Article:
The discussion of a bathroom remodel has finally arrived!Both of our full bathrooms are located on the second floor, and we also have a first-floor powder room. As a group, they’re the three people I despise the most. There’s a lot of work that needs to be done on all three of them, but I’ve opted to get started with a makeover for now. Our son’s bathroom is where I’d want to begin. The 12-year-old resident of the home and occasional visitors use this restroom often (if we ever get any). The first step of this strategy is to repaint the bathroom fixtures. I’ve done a lot of reading on this topic and have come across many divergent points of view.
Here is where I confess that my spouse did not share my enthusiasm for the idea.
But he realised he couldn’t stop me.
The situation, he conceded, can’t get much worse.
Have you checked out the bathroom’s new tub and tile?
Really, what hue is that?
I went to Amazon.com and bought the Rust-oleum Tub & Tile Refinishing kit.
The stores around here didn’t have it, and I gave up looking.
It claims to be suitable for use in painting both tubs and tiles.
As a result, why not?
I used the Rust-oleum product according to the manufacturer’s instructions, which included a great deal of scrubbing.
Using bleach to clean.
Comet Cleaning ( I used A-jax).
Cleaning with Lime-Away.
And then there was the sandpapering.
We spent a lot of time cleaning.
A total of 1.5 hours were spent cleaning.
After a thorough cleaning and drying, the tub was ready for its new coat of paint.
It was really dry by morning since I let the tub air out.
The next day, I pulled out some plastic and painter’s tape.
I took great care to mask off the area so that I could use my Graco Spraystation to paint it.
After taping off the area, it was time to prepare the surface for painting.
You get two cans of Rust-oleum product in the Tub and Tile Refinishing package.
Can A has to be poured into Can B, and the two containers should be well combined.
I blended them using a paintbrush.
You might expect a rather watery coat of paint.
I put the finished paint into my spray paint can since I was going to use it.
Epoxy has quite strong fumes, so be careful.
To vent the odours outdoors, I opened the window to my bathroom and placed a box fan there.
Additionally, I was equipped with a face mask and breathing apparatus.
I can state without a doubt that I did not detect any odour when wearing it.
The stench was rather strong, according to my spouse.
I guess I’ll have to take his word for it.
Okay, I’ve got the paint sprayer primed and my mask on.
Ready, set, paint!
The tile over the bathtub was my first priority.
Tile painted well with a single coat.
After the tile was down, I began working on the bath.
A second layer is applied after waiting one to two hours after the first.
First I had to give the tub a second coat since I didn’t have too much paint left after the first.
Before I was through, I used up all of the paint I had.
I also had paint running down the outside of the tub very badly.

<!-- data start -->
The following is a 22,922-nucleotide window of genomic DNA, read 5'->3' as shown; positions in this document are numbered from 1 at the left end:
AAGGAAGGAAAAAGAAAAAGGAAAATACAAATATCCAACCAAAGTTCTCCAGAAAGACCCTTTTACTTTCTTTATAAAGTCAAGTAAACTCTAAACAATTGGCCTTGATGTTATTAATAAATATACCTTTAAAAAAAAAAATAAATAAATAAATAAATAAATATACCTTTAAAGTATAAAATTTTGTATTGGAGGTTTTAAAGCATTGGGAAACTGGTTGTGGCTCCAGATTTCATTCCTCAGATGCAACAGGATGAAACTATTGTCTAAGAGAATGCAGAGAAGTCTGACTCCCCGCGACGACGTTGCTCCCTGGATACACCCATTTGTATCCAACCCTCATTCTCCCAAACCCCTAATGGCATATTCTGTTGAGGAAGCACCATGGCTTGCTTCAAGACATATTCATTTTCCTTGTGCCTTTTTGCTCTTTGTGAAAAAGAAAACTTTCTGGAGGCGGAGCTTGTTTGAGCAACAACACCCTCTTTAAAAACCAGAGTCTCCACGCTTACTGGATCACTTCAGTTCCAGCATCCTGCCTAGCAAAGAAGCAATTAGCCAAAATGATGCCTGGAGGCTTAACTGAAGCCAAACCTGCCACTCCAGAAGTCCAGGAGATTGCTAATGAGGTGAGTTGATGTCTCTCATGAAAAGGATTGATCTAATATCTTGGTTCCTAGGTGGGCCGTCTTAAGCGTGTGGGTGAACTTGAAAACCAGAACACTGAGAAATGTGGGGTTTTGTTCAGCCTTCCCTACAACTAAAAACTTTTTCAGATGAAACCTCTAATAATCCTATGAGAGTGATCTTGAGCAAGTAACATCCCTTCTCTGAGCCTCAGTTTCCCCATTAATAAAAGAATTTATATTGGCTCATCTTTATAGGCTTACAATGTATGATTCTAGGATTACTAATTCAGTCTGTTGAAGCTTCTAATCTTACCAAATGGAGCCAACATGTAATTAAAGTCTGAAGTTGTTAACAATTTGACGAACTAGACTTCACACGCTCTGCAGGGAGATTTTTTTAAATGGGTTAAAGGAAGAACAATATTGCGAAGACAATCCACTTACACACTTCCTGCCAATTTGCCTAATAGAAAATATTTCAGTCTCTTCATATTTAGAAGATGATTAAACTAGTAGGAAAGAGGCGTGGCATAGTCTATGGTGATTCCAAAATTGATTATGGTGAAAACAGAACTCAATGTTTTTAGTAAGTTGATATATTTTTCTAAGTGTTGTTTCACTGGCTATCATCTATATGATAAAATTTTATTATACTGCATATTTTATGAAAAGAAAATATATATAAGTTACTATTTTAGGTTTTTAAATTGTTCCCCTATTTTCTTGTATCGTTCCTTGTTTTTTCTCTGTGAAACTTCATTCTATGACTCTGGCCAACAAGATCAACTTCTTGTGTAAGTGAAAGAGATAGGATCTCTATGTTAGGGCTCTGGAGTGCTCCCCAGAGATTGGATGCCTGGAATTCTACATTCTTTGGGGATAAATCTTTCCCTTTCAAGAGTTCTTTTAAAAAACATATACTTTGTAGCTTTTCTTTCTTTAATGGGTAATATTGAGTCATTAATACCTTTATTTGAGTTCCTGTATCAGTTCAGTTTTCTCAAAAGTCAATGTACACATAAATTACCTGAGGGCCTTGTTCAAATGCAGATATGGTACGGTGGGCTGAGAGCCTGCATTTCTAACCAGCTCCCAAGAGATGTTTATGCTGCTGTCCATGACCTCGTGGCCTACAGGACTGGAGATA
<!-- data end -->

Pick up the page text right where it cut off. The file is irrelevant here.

Wow, that’s terrible!
Do you remember how I stated I couldn’t buy this in a store near me?
I guess I’ll have to wait till Amazon ships more.
Just so annoying.
However, I had yet to finish painting the backsplash above the sink.
My second box of Rust-oleum Tub and Tile wasn’t here yet, so I primed the surfaces with a paint sprayer.
I primed the shutters with the exact same paint.
The To cover the tiles, I applied a coat of exterior white gloss paint.
Fantastic job, these tiles look great!
Even the hiccups with the bathtub are largely forgotten by now.
Since the tile above the sink was so enticing, I went ahead and gave the floor tiles a fresh coat of paint.
To remedy the situation, I had my husband take out the unsightly toilet and I scrubbed the floor well.
Similarly to how I painted the tile above the sink, I also painted the floor.
Painted with a high-gloss exterior paint after being primed.
As the picture shows, I never did get around to fixing the tub.
I have procrastinated long enough.
As a result, I had to go repair the bath.
In this instance, I opted to make use of a roller rather than a sprayer.
Epoxy residue in the sprayer was a major hassle the previous time around.
Besides, I was only painting the bathroom fixture.
Applying Rust-oleum Tub and Tile with a roller was a whole other animal.
The concoction, as I said earlier, was watery.
Painting the tub was like pouring water when I first began using the roller.
Before rolling it on the tub, I soon learned to roll out ALL of the extra paint.
An first coat was applied to the whole tub (or third if you count a few days ago).
An hour later, I went back and gave it a second coat.
I had to go back with a brush and fix the horrible runs I made the first time around.
Still in need of some finishing touches, the bathroom’s tub, tiles, and floor are already worlds better than they were before.
Absolutely all of the trouble was well worth it.
Linking up with Savvy Southern Style for Part 2 of our Bathroom Remodel.My friend June Thunderstorm and I once spent a half an hour sitting in a meadow by a mountain lake, watching an inchworm dangle from the top of a stalk of grass, twist about in every possible direction, and then leap to the next stalk and do the same thing.
And so it proceeded, in a vast circle, with what must have been a vast expenditure of energy, for what seemed like absolutely no reason at all.
“All animals play,” June had once said to me.
“Even ants.” She’d spent many years working as a professional gardener and had plenty of incidents like this to observe and ponder.
“Look,” she said